It has been revealed to the Ulster Unionist Party Leader Robin Swann that over the last 5 years almost 1 in 6 of the 1,500 badgers that have been killed on local roads and collected by DAERA later tested positive for TB.
Robin Swann MLA said:
“TB is still blighting the local agricultural industry. The most recent DAERA figures show a ridiculously high incidence rate, and a notable increase from the same period only two years ago.
“The disease is costing over £40m a year in compensation and with testing costs. Of course that’s just the financial impact – the effect on individual farm units can be incalculable as herds are closed, sale plans turned upside down and key breeding cattle sometimes lost as reactors.
“For too long the disease has been allowed to spread and thrive unchallenged. I have long believed that badgers play a key role in the spread of the disease but because they are a protected species, controlled culling or disturbing them for TB control purposes remains against the law in Northern Ireland.
“Even the European Commission's bTB sub-group, which comprises veterinary experts from across the EU have stated in the past that there was ‘considerable evidence to support the removal of badgers in order to improve the TB status of both badgers and cattle.’
“Whilst England is moving steadily towards their target of officially bovine TB free status by 2038 – with specific badger culling playing a key part in their efforts - such a goal still sounds like a pipedream for Northern Ireland.
“It’s around this time of year when it’s most obvious just how common and widespread badgers are - they are a common sight on the road verges.
“DAERA actively encourage members of the public who have seen a dead badger to contact their so-called ‘badger mobile’.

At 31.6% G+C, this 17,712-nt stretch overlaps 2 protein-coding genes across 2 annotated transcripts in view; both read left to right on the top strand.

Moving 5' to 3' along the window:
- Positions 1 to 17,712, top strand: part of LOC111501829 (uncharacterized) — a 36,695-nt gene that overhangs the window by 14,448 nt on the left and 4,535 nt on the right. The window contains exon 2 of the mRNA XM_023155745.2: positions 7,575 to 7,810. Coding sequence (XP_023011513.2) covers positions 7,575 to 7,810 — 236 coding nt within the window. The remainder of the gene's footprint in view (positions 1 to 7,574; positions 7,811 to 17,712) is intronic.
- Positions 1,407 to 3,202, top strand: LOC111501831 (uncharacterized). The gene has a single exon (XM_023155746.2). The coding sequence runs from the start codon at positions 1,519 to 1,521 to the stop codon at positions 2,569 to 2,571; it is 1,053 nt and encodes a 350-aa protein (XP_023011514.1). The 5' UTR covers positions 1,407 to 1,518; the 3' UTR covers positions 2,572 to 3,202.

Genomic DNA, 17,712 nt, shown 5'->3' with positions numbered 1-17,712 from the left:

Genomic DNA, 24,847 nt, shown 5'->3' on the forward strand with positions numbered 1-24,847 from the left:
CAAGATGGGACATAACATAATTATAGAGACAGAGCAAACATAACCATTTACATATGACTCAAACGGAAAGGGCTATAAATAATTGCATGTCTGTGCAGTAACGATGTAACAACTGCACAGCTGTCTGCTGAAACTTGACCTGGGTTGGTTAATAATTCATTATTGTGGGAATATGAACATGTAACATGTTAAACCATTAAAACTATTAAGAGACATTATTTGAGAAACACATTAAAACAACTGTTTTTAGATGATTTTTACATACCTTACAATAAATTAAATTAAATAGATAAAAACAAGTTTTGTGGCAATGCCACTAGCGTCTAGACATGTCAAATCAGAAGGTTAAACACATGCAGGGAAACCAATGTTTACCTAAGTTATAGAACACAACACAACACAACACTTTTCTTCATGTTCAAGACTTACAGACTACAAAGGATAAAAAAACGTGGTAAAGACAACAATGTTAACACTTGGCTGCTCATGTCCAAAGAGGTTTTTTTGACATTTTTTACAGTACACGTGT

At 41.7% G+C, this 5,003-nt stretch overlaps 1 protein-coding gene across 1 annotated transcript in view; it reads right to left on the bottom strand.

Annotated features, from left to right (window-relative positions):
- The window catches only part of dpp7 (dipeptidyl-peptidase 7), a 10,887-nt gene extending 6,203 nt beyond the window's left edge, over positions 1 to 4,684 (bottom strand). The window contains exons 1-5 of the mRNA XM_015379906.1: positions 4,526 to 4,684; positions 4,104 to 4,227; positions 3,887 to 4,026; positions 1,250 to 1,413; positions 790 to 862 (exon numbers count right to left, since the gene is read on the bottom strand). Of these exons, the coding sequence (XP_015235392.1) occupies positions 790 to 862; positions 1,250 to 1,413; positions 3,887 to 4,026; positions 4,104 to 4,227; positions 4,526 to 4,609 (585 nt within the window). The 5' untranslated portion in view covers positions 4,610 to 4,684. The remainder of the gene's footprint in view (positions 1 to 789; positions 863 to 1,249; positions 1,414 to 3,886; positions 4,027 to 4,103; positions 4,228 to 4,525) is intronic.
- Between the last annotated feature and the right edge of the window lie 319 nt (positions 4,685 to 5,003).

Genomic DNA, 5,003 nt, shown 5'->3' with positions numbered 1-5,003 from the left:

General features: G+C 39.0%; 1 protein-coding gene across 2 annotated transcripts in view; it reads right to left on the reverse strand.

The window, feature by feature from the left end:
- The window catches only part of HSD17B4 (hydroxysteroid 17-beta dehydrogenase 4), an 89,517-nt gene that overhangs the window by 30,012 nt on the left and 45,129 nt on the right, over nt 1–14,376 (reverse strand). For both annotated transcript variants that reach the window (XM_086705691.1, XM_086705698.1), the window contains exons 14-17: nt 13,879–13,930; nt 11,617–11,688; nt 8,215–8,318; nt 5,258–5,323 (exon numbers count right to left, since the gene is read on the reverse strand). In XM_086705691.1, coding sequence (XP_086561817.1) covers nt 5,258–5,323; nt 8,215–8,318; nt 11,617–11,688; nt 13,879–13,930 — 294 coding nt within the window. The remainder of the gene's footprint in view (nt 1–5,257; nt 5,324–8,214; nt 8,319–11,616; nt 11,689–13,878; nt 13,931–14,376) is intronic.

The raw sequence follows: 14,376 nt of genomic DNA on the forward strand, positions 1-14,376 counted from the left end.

“After writing to the Department I sought answers as to how many badgers were collected and then tested for TB.
“I have now been informed that over the last five years there were 1,776 badgers collected with 1,505 subsequently tested. Shockingly, 248 tested positive for TB – that’s an incidence rate of 16.5%, or 1 in every 6 badger tested.
“This is very significant as it confirms once and for all that there is a significant prevalence of the disease in the local badger population.
"I sought the figures broken down by local divisional veterinary office (DVO) areas and it also confirmed that the area where the highest number of infected badgers were collected is actually the DVO with the highest annual herd TB incidence rate – Newtowards. There were 353 reported and tested roadkill badgers in that area, with 64 positive for TB. The local herd incidence rate was almost 13%.
“Similarly the area with the fewest reported roadkill badgers – Londonderry and Strabane which had just 46 carcases, had just 4 badgers found to be infected - has the lowest TB incidence rate with just 4.4% of local herds.
“Whilst the Department have told me that the figures do not confirm a link between the distribution of infection in badgers and the local cattle incidence rates, it is my understanding that in the past a higher proportion of herds within 3km of an infected badger carcase had TB compared to those within 3 km of a negative carcase and that the Department had considered difference as statistically significant.
“Incidence rates of bTB continue to rise and right now nothing is being done to tackle it. Finding a workable solution is absolutely necessary and in my opinion that has to involve tackling the prevalence of the disease in the local badger population.
“It is maddening to not only me, but the wider industry, that in the ongoing absence of an Executive and local Minister nothing at all is being done to tackle the disease. It was this time last year when DAERA launched a major public consultation on a range of proposals to supposedly work towards the eradication of bovine TB. But a year later, because there’s no Minister in place, not even the sensible and uncontroversial ideas can be advanced. It’s absolutely ridiculous.”